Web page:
\(x\) and \(y\) are positive integers. If \(y = \sqrt{64}\) and \(x^2  10x = (4y^3 + 64y)*\frac{1}{96}\), what is the minimum possible value of \(x\)?
A. 2 B. 4 C. 8 D. 12 E. 16
We know that \(y = 8\). Plugging this into the second equation gives: \(x^210x = \frac{4*8^3 + 8^3}{8*4*3} = \frac{3*8^3}{8*4*3} = 16\) \(x^210x = 16\) \(x^210x +16 = 0\) \((x8)(x2)=0\) The possible values of \(x\) are 8 and 2. Therefore the minimum value of \(x\) is 2.
Answer: A How did you get The numerator to 3*8^3? >>> \(x^210x = \frac{4*8^3 + 8^3}{8*4*3} = \frac{3*8^3}{8*4*3} = 16\)



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Re: M0213
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24 Mar 2017, 04:55
Prostar wrote: Bunuel wrote: Official Solution:
\(x\) and \(y\) are positive integers. If \(y = \sqrt{64}\) and \(x^2  10x = (4y^3 + 64y)*\frac{1}{96}\), what is the minimum possible value of \(x\)?
A. 2 B. 4 C. 8 D. 12 E. 16
We know that \(y = 8\). Plugging this into the second equation gives: \(x^210x = \frac{4*8^3 + 8^3}{8*4*3} = \frac{3*8^3}{8*4*3} = 16\) \(x^210x = 16\) \(x^210x +16 = 0\) \((x8)(x2)=0\) The possible values of \(x\) are 8 and 2. Therefore the minimum value of \(x\) is 2.
Answer: A How did you get The numerator to 3*8^3? >>> \(x^210x = \frac{4*8^3 + 8^3}{8*4*3} = \frac{3*8^3}{8*4*3} = 16\) It's basic manipulation: \(4*8^3 + 8^3 = 8^3(4+1) = 3*8^3\). The same way 4x + x = 3x.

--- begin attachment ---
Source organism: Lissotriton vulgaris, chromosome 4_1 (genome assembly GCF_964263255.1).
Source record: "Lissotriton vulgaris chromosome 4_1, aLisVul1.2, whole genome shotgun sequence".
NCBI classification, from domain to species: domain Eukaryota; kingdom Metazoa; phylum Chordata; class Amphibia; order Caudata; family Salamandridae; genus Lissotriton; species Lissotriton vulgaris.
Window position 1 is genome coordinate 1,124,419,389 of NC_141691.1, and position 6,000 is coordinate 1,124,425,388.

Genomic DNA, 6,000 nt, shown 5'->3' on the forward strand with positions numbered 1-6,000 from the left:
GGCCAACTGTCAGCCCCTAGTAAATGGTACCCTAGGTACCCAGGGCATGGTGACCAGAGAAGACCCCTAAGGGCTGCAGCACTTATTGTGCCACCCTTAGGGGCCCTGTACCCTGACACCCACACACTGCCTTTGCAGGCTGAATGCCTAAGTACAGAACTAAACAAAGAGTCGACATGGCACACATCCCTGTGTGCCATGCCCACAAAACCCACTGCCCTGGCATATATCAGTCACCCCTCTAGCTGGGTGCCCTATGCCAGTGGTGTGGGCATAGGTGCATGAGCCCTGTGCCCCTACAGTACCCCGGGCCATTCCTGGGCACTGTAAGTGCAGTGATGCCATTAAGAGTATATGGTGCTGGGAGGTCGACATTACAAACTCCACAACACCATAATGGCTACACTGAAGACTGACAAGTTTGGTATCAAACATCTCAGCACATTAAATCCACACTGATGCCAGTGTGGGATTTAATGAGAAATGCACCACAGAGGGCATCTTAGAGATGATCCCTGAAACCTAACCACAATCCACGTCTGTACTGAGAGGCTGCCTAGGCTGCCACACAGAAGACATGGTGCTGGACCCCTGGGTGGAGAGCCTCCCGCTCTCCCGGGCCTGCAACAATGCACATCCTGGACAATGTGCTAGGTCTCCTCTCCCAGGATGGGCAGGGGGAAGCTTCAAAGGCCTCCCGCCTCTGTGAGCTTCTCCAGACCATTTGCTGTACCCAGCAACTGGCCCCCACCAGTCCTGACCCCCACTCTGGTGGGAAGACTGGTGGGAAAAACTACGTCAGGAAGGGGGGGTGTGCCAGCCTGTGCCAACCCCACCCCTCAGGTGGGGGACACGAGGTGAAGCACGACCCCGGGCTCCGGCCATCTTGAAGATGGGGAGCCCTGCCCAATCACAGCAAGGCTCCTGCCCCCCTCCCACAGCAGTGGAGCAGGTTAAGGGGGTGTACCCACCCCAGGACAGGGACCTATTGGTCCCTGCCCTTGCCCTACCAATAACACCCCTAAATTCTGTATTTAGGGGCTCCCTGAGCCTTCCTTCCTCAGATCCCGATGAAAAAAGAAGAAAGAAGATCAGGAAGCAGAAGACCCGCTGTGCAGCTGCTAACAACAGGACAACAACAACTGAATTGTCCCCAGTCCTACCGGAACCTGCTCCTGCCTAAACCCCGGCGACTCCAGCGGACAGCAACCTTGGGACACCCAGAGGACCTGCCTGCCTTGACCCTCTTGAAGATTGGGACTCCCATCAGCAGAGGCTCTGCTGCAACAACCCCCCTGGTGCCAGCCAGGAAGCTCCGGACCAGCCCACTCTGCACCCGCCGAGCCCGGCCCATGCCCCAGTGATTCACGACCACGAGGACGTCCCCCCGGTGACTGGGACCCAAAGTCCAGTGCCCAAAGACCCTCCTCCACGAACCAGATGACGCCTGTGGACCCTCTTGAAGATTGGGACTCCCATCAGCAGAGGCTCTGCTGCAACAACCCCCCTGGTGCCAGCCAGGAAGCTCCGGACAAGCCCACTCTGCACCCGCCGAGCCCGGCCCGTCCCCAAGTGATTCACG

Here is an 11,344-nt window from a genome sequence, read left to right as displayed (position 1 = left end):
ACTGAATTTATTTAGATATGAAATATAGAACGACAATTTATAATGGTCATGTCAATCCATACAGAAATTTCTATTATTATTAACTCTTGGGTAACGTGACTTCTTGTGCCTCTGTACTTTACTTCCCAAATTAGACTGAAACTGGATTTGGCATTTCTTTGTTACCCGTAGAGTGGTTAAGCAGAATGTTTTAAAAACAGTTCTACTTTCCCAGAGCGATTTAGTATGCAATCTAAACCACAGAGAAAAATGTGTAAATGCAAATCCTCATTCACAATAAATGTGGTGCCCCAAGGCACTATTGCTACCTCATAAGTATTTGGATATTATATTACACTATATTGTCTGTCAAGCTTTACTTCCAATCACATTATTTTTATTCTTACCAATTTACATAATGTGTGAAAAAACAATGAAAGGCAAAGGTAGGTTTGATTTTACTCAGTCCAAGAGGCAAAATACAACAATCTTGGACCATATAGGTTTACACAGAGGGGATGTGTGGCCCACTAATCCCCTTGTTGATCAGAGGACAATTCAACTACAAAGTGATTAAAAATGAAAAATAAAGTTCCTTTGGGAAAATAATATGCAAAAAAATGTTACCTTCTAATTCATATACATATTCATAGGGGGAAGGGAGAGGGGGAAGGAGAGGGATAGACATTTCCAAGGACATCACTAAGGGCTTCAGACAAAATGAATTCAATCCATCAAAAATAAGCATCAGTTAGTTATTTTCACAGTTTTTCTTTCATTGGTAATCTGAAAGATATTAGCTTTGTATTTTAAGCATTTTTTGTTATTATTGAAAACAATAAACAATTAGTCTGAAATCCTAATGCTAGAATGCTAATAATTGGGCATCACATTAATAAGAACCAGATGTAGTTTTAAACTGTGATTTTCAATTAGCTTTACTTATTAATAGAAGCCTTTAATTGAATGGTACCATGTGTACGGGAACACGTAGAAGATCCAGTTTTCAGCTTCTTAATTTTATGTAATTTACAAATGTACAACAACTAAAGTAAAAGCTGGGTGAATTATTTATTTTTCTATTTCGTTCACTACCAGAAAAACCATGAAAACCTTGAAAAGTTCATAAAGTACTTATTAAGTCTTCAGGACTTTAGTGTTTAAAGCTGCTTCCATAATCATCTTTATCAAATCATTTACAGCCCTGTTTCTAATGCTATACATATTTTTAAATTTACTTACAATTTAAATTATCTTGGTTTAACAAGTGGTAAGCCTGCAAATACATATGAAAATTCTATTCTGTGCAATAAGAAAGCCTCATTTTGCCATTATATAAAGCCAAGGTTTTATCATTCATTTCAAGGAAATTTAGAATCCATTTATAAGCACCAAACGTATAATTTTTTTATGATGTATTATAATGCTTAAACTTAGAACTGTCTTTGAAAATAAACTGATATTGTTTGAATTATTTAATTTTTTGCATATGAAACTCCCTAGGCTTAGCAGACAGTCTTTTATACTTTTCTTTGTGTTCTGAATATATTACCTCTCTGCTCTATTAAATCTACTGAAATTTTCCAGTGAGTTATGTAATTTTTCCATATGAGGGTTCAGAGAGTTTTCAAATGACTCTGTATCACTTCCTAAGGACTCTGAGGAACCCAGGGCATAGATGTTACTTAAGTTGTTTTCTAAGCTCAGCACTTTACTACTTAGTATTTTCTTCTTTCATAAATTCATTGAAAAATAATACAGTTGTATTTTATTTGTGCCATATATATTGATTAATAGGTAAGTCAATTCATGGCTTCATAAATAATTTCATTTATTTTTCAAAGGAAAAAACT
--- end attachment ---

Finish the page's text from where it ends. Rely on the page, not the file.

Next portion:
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Re: M0213
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15 Feb 2019, 14:22
Did anyone solve this faster than 4 mins or faster than 3 mins? If so, will be grateful for tips!



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Re: M0213
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26 Apr 2019, 22:47
medic19 wrote: Did anyone solve this faster than 4 mins or faster than 3 mins? If so, will be grateful for tips! This reply might be little late but here is the shortcut I found. If you plug in the value of y=8 in the expression on the right handside, that expression will become an integer value. That integer value has to be a multiple of two numbers when added together gives you 10x. Looking at the answer choices, the smallest value is 2(Answer choice A). (2) + (8) = 10, and (2) * (8) = 16. So, the expression on the righthand side is equal to 16. Correct answer is (A).



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Re: M0213
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27 Apr 2019, 23:40
by simple plugging in, we can solve it easily and faster..
as the ques stem said x,y are positive integers... which means y=8
substituting y in the RHS gives us the value to be 16
by plugging the choices(start vth the lowest as the question asked abt minimum possible value) in the LHS..
plugging 2 in LHS gives 16.
thus the answer is option A